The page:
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Texas Deep-Fried Turkey Recipe

Two ways of producing a tasty and juicy turkey are to use an injection sauce (which is essentially what the brand Butterball does by injecting butter into the bird) and to cook the turkey as fast as possible to minimize it drying out.

Deep frying a whole turkey quickly cooks it by delivering intense heat to all surfaces of the bird, both inside and out.  This means 18lbs whole turkey can be fully cooked in about an hour.  Furthermore, the hot oil quickly liquefies the fat and removes it from the bird, thereby significantly reducing the fat of the cooked turkey.

By injecting the turkey with a Cajun butter sauce and then deep frying, one will have an unforgettable Texan culinary experience.

Some people like to also use a rub when frying. I love using rubs, but, in my experience, frying burns and removes a lot of the rub producing a bitter taste.  Injecting the seasoning via a butter sauce allows the flavors to remain at their original intensity.

For the Injection Sauce:

·        2 cups butter

·        2 T onion powder

·        2 T garlic powder

·        1/4 cup KA Hot Sauce

·        1/4 cup Worcestershire sauce

·        2 ½  T KA-Ranch Cajun Cowboy

·        7 fluid ounces Lone Star beer

For the Turkey:

·        3 gallons peanut oil for frying

·        1 (18 pound) whole turkey, neck and giblets removed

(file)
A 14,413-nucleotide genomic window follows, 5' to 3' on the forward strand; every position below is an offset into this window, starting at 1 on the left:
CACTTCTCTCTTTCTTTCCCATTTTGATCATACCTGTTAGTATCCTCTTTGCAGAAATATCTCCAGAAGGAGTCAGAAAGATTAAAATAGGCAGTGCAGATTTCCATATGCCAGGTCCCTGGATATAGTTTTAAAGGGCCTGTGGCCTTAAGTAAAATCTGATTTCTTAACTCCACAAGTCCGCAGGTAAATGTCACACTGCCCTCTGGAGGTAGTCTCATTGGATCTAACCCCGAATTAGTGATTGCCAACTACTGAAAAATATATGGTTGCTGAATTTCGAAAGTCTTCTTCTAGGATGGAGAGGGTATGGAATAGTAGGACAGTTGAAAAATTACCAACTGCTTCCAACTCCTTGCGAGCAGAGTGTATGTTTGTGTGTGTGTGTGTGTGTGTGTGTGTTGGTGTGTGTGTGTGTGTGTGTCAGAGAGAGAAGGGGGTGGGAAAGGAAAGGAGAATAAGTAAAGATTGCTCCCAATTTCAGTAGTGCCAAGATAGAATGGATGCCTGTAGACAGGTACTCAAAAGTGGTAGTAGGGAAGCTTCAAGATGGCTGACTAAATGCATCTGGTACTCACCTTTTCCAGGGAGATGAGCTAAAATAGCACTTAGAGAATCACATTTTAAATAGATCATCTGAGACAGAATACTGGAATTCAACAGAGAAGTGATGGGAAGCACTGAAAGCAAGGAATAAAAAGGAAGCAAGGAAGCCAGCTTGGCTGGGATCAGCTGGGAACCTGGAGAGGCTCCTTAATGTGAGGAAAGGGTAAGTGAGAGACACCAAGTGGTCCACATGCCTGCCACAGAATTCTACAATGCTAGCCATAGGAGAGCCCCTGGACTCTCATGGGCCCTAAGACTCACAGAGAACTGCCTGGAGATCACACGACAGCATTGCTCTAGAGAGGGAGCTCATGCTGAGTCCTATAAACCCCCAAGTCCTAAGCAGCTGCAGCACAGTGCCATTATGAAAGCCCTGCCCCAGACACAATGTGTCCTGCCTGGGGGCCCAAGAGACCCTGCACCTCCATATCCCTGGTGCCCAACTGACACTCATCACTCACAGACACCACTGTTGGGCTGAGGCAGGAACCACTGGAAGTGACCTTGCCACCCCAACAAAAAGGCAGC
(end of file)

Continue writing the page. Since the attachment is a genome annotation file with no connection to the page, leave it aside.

1.     Melt the butter in a microwave or in a saucepan over medium heat. Add the onion powder, garlic powder, hot sauce, Worcestershire sauce, and beer. Mix until well blended.

2.     Use a marinade injecting syringe and inject a small amount of sauce all over the turkey including the legs, back, wings, thighs and breasts.  My rule of thumb is to inject in a pattern so that every slice bite of meat will benefit from the flavor of the sauce.

3.     When it's time to fry, make sure you know where the oil level should be once you immerse the bird in it.  Some frying pots have lines already imprinted on the side which are fairly accurate.  If yours does not, the first thing you want to do before you start this recipe is to put your turkey into the pot and cover the bird with cold water.  Pull the turkey out and scratch a line into the side of the pot where the top of the water is.  This is your mark to fill the oil to.  If you have come to this step and your bird is already injected and ready to fry, simply place it into a cold pot and cover it with the oil until it is submerged.  Then remove the turkey and keep it in a safe place until the oil is hot.  DO NOT over fill the oil!  Doing so can cause the oil to pour over the top of the pot and ignite when it contacts the propane flame.

4.     Heat the oil to 325 degrees F .  Very slowly lower the turkey into the hot oil slowly using the hook that comes with your deep-fryer.  The turkey should be completely submerged in the oil. Cook for 3.5 minutes per pound of turkey. The turkey is done when the temperature in the thickest part of the thigh reaches 180 degrees F.  I normally have a clean, flattened old box on which to set the turkey to drain for a few minutes once I take it out of the oil.  Allow to rest on a serving platter for about 20 minutes before carving.

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